Even in the arts, we have to play by the rules.
Whilst queuing up to see my youngest’s school nativity performance last week, my mum and I became involved in a lively discussion about the circumstances of Pixie Lott’s exit from Strictly Come Dancing. The depth of our debate would probably have been more appropriate to an analysis of UKIP’s recent electoral successes, or the future of our place within the European Union, perhaps. But no, it was not. Instead, we were entirely absorbed by the pros and cons of illegal lifts performed during a Cha Cha Cha.
So why should such apparently trivial issues concern us so much? I think I may be beginning to understand why sports fans become so inflamed about the minutiae of athletes’ performances on the pitch/field/court. I’ve never really grasped the concept before, but now I might have got it. There seems to be an innate part of us as humans that loves a competition. And more than that, it needs to be very carefully defined. There have to be strict rules and regulations. At times, we support with our hearts rather than our heads but when push comes to shove, the best team has to win.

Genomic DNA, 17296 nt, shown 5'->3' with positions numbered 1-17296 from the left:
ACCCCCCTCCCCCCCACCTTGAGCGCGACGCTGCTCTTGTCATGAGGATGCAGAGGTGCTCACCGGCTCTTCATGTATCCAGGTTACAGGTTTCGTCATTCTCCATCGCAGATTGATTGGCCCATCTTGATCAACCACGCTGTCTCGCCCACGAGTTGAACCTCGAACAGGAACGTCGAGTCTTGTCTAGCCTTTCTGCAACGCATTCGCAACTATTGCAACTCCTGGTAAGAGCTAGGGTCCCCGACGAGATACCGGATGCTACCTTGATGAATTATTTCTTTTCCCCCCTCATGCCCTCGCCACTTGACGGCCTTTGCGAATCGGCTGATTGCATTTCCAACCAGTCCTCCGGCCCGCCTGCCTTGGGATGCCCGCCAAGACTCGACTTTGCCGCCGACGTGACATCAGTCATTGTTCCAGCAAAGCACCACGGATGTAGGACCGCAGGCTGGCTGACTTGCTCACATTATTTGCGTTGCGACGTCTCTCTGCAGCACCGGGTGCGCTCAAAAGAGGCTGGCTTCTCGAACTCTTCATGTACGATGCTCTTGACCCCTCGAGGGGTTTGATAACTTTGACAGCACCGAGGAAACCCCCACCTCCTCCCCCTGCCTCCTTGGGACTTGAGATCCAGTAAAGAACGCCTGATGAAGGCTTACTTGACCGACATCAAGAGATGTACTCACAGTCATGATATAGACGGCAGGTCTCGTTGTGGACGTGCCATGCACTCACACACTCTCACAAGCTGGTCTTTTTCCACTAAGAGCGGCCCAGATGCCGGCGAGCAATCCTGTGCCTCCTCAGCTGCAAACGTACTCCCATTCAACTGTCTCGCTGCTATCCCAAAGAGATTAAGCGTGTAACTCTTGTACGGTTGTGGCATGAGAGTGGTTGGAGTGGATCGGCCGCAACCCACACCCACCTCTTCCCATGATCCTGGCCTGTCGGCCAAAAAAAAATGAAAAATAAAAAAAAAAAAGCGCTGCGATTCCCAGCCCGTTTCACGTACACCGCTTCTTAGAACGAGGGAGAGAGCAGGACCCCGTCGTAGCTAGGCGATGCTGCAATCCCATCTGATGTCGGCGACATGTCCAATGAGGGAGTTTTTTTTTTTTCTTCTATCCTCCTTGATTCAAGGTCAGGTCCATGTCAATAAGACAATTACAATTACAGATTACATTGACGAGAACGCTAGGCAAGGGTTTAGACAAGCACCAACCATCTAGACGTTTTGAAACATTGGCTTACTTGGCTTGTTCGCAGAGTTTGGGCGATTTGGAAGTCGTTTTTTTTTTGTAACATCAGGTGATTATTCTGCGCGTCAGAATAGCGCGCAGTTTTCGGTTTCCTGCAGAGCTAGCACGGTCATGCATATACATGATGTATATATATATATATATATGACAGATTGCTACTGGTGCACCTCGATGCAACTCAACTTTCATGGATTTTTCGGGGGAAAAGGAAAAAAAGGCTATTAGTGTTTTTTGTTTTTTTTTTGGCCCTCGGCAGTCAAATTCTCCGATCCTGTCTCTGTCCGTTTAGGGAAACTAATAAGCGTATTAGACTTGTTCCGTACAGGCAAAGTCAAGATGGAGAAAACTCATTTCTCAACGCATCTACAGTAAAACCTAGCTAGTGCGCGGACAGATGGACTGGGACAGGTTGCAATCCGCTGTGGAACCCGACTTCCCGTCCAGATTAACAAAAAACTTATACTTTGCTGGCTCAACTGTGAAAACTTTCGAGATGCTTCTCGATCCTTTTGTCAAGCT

If the rules get broken, we simply can’t ignore it.
We might grumble about a decision, but ultimately, we accept the judgement of the adjudicator. As viewers and fans we simply have to, otherwise anarchy would reign.
Not only are we watching a talent show, but we are also observing the exercise of fair play and camaraderie.
Perhaps writing can sometimes be the same way. Flair and originality are what keeps literature alive. But there are also certain rules to stick to, especially in the case of mystery fiction. Justice has to be done and a puzzle solved, if not in one single book then certainly at the end of a series. If you set out to break the rules just be aware, there will be people who become genuinely, and justifiably, upset by it.